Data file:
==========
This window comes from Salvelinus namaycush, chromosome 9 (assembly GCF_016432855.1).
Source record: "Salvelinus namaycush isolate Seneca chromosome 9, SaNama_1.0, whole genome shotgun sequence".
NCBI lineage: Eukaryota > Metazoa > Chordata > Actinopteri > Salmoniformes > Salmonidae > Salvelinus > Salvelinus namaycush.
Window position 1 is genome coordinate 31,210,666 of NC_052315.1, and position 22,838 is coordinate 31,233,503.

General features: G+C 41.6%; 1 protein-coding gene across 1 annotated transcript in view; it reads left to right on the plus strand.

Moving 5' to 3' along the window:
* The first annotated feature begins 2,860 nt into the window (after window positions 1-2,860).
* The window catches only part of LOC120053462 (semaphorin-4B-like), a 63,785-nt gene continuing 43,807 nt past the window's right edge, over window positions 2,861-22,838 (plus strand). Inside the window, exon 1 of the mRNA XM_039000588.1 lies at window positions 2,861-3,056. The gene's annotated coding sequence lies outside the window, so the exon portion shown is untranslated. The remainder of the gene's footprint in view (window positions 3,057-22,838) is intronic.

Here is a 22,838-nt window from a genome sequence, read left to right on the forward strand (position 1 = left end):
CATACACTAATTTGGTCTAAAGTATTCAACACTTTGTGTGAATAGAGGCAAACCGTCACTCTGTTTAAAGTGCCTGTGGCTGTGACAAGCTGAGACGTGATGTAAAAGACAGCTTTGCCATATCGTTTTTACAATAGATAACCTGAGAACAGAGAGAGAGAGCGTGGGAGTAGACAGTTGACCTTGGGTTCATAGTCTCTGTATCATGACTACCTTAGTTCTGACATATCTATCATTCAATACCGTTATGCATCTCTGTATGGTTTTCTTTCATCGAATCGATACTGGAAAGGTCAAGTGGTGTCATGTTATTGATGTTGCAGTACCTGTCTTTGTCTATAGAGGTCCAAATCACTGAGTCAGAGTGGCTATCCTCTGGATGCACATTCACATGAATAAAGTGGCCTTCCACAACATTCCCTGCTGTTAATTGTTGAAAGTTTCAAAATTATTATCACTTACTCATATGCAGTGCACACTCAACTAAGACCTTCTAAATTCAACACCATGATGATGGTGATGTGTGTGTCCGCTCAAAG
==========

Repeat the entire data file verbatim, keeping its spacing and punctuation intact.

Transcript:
This window comes from Salvelinus namaycush, chromosome 9 (assembly GCF_016432855.1).
Source record: "Salvelinus namaycush isolate Seneca chromosome 9, SaNama_1.0, whole genome shotgun sequence".
NCBI lineage: Eukaryota > Metazoa > Chordata > Actinopteri > Salmoniformes > Salmonidae > Salvelinus > Salvelinus namaycush.
Window position 1 is genome coordinate 31,210,666 of NC_052315.1, and position 22,838 is coordinate 31,233,503.

General features: G+C 41.6%; 1 protein-coding gene across 1 annotated transcript in view; it reads left to right on the plus strand.

Moving 5' to 3' along the window:
* The first annotated feature begins 2,860 nt into the window (after window positions 1-2,860).
* The window catches only part of LOC120053462 (semaphorin-4B-like), a 63,785-nt gene continuing 43,807 nt past the window's right edge, over window positions 2,861-22,838 (plus strand). Inside the window, exon 1 of the mRNA XM_039000588.1 lies at window positions 2,861-3,056. The gene's annotated coding sequence lies outside the window, so the exon portion shown is untranslated. The remainder of the gene's footprint in view (window positions 3,057-22,838) is intronic.

Here is a 22,838-nt window from a genome sequence, read left to right on the forward strand (position 1 = left end):
CATACACTAATTTGGTCTAAAGTATTCAACACTTTGTGTGAATAGAGGCAAACCGTCACTCTGTTTAAAGTGCCTGTGGCTGTGACAAGCTGAGACGTGATGTAAAAGACAGCTTTGCCATATCGTTTTTACAATAGATAACCTGAGAACAGAGAGAGAGAGCGTGGGAGTAGACAGTTGACCTTGGGTTCATAGTCTCTGTATCATGACTACCTTAGTTCTGACATATCTATCATTCAATACCGTTATGCATCTCTGTATGGTTTTCTTTCATCGAATCGATACTGGAAAGGTCAAGTGGTGTCATGTTATTGATGTTGCAGTACCTGTCTTTGTCTATAGAGGTCCAAATCACTGAGTCAGAGTGGCTATCCTCTGGATGCACATTCACATGAATAAAGTGGCCTTCCACAACATTCCCTGCTGTTAATTGTTGAAAGTTTCAAAATTATTATCACTTACTCATATGCAGTGCACACTCAACTAAGACCTTCTAAATTCAACACCATGATGATGGTGATGTGTGTGTCCGCTCAAAG